Year Team GP GS MPG FG% 3P% FT% RPG APG SPG BPG TO PPG 1997 Houston 28 28 35.1 .470 .414 .864 4.0 4.7 2.1 0.2 3.89 22.2 1998 Houston 30 30 35.0 .446 .400 .854 3.7 4.4 1.6 0.4 3.17 22.7 1999 Houston 31 31 35.5 .463 .335 .891 2.8 5.2 1.4 0.4 3.35 22.1 2000 Houston 31 31 35.0 .459 .355 .875 2.7 5.0 1.3 0.2 3.19 17.7 2003 Houston 4 4 36.0 .421 .389 .893 2.5 5.5 1.0 0.3 3.50 16.0 Career 5 years, 1 team 124 124 35.2 .459 .377 .871 3.2 4.9 1.6 0.3 3.40 21.0
Year Team GP GS MPG FG% 3P% FT% RPG APG SPG BPG TO PPG 1997 Houston 2 2 38.5 .533 .400 .741 4.5 4.5 1.5 0.5 3.50 28.0 1998 Houston 5 5 39.6 .452 .250 .844 3.2 4.4 1.8 1.0 3.00 25.8 1999 Houston 6 6 36.7 .388 .324 .865 4.3 6.8 1.5 1.0 3.33 20.3 2000 Houston 6 6 38.0 .378 .344 .897 2.5 3.7 1.5 0.2 3.00 22.8 Career 4 years, 1 team 19 19 38.1 .416 .317 .847 3.5 4.9 1.6 0.7 3.16 23.3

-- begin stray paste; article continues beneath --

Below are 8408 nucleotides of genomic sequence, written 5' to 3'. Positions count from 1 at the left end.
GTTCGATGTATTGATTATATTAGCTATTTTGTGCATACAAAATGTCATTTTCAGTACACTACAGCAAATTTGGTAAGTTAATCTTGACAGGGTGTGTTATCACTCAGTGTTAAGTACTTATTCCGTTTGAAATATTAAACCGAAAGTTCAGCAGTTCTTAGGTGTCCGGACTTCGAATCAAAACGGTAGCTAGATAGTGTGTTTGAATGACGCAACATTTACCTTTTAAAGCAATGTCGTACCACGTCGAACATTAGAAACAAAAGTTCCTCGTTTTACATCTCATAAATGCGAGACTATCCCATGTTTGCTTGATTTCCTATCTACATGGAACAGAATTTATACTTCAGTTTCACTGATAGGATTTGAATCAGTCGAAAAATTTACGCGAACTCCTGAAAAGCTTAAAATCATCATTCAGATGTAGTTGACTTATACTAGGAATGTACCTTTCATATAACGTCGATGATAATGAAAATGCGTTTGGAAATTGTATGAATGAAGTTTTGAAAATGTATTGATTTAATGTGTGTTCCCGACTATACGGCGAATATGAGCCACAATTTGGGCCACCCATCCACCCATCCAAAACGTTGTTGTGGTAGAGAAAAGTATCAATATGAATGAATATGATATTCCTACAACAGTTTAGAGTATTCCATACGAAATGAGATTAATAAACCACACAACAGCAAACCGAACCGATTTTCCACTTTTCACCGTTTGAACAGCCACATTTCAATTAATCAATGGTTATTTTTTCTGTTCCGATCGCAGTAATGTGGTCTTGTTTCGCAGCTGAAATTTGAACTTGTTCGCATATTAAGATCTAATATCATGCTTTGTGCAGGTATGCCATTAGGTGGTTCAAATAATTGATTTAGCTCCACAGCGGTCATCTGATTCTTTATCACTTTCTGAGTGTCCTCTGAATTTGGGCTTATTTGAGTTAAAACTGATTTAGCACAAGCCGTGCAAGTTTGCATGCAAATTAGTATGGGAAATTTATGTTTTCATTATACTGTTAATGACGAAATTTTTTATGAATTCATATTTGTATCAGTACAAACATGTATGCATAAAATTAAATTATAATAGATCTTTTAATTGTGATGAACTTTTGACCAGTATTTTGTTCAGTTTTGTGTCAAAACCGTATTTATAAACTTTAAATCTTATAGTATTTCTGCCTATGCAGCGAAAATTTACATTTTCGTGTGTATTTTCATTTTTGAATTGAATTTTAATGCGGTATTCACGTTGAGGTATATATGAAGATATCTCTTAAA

College coaching career
In May 2005, Cooper was named the Head Coach of the women's basketball team at Prairie View A&M University.
Cooper's impact at Prairie View was immediate. In just her second season, Cooper led the underdog Panthers to the SWAC tournament title, netting the school its first-ever Women's NCAA Tournament bid.
In January 2008 the NCAA penalized Prairie View for NCAA rules violations committed by Cooper, reducing the number of scholarships for the team. The school was placed on four years' probation for "major violations" in 2005–2006 that ranged from Cooper giving players small amounts of cash to various forms of unauthorized practices. Cooper also gave players free tickets to Comets game, which is another NCAA infraction.